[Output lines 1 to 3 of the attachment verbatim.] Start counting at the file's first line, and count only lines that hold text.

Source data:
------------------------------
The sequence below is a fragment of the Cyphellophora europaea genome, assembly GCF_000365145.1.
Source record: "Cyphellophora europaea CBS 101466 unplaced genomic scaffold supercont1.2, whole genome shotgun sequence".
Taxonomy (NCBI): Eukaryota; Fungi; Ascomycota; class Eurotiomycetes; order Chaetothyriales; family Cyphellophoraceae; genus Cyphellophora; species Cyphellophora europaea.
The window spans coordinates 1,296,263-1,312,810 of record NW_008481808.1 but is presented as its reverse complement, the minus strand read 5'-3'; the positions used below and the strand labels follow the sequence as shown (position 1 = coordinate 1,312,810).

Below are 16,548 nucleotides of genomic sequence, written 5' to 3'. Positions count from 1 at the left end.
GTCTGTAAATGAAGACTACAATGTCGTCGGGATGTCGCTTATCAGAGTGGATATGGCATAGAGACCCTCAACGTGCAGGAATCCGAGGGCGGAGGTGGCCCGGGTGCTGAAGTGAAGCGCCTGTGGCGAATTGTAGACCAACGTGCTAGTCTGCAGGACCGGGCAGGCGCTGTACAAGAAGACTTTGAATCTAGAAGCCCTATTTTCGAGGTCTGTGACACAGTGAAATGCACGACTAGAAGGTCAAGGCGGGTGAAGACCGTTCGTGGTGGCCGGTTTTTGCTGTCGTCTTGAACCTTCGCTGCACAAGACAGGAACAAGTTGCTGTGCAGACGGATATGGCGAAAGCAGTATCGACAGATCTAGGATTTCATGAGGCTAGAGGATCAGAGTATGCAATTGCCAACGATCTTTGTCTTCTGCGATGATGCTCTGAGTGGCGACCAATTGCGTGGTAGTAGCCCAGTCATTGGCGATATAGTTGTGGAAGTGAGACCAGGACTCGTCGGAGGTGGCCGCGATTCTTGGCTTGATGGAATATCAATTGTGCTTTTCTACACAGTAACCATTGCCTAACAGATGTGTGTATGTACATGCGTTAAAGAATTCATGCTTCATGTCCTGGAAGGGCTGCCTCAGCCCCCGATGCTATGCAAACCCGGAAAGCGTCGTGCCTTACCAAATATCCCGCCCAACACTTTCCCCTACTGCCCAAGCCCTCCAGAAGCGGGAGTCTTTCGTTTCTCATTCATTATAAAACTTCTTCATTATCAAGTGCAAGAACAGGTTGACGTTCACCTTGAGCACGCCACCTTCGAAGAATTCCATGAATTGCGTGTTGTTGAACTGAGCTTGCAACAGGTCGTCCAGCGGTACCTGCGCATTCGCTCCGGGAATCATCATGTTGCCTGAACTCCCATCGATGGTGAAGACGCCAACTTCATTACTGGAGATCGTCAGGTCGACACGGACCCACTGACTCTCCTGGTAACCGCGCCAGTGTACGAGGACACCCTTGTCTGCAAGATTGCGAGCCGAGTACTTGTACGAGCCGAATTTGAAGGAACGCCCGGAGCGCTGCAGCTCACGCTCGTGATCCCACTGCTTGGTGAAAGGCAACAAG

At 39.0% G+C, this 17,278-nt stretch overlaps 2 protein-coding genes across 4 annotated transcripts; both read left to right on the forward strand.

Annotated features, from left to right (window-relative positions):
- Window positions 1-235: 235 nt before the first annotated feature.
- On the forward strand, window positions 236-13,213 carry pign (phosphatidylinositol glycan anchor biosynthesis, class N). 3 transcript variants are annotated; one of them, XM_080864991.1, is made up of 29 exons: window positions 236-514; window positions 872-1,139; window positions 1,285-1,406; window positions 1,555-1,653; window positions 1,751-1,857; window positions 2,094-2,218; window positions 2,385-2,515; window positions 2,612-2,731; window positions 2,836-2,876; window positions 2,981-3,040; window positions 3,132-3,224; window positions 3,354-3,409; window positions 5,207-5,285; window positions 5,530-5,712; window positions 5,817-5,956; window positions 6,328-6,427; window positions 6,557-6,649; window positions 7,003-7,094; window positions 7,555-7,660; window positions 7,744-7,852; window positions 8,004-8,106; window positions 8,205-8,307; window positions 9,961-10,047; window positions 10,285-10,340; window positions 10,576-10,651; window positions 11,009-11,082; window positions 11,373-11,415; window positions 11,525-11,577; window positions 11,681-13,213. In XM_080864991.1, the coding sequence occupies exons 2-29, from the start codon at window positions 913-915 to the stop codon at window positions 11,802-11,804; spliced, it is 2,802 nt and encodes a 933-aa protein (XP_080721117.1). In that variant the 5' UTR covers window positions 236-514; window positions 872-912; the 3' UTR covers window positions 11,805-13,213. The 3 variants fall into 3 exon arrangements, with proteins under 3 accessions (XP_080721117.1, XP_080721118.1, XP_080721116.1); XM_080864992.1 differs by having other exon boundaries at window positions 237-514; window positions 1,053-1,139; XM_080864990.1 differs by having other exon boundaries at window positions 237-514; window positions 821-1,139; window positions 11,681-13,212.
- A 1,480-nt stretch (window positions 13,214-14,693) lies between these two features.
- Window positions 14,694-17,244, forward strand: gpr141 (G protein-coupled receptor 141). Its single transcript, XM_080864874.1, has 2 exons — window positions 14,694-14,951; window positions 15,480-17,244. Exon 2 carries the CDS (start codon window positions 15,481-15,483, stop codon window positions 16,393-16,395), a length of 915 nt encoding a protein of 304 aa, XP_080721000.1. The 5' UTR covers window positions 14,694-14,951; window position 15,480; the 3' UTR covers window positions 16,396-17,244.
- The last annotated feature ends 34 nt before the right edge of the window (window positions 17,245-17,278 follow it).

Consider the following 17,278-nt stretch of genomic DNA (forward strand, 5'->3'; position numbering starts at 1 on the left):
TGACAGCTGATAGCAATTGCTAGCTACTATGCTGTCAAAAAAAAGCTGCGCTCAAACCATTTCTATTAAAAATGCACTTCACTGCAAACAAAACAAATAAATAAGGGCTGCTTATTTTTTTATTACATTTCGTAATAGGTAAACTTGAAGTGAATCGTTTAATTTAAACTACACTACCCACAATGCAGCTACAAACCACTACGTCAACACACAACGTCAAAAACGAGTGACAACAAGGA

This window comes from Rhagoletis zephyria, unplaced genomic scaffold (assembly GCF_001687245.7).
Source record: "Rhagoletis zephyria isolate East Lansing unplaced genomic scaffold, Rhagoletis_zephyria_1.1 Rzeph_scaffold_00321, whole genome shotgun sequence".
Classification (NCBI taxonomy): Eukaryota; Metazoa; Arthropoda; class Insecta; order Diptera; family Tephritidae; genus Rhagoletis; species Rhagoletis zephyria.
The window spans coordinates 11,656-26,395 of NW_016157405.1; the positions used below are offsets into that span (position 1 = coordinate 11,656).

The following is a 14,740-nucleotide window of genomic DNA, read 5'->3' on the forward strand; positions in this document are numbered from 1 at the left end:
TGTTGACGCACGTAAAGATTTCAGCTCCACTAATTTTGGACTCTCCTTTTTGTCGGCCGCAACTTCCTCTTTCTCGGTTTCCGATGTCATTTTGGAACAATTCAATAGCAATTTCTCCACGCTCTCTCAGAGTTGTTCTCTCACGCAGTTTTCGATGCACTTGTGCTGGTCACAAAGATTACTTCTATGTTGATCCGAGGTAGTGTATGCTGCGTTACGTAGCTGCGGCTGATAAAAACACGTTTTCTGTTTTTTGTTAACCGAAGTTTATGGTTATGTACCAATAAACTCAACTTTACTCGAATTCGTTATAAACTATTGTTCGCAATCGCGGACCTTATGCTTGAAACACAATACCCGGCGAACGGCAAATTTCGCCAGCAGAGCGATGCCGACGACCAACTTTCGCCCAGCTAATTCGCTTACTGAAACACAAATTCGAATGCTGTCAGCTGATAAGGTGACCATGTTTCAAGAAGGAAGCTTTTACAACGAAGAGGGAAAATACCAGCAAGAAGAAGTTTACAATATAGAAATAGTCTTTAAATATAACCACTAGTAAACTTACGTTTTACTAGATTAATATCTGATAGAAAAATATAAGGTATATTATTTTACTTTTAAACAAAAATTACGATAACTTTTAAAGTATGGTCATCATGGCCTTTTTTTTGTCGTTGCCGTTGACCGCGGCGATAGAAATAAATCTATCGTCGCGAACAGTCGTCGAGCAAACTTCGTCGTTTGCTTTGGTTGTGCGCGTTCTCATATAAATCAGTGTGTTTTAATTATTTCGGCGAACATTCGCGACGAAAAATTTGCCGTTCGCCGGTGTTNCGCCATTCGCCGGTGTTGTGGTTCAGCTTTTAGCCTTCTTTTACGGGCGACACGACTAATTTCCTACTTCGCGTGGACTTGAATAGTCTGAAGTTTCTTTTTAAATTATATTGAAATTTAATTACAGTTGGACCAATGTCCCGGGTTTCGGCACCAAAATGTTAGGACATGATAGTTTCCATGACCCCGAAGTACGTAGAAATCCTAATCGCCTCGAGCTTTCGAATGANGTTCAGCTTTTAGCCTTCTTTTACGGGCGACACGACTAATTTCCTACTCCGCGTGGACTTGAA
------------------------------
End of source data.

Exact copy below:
The sequence below is a fragment of the Cyphellophora europaea genome, assembly GCF_000365145.1.
Source record: "Cyphellophora europaea CBS 101466 unplaced genomic scaffold supercont1.2, whole genome shotgun sequence".
Taxonomy (NCBI): Eukaryota; Fungi; Ascomycota; class Eurotiomycetes; order Chaetothyriales; family Cyphellophoraceae; genus Cyphellophora; species Cyphellophora europaea.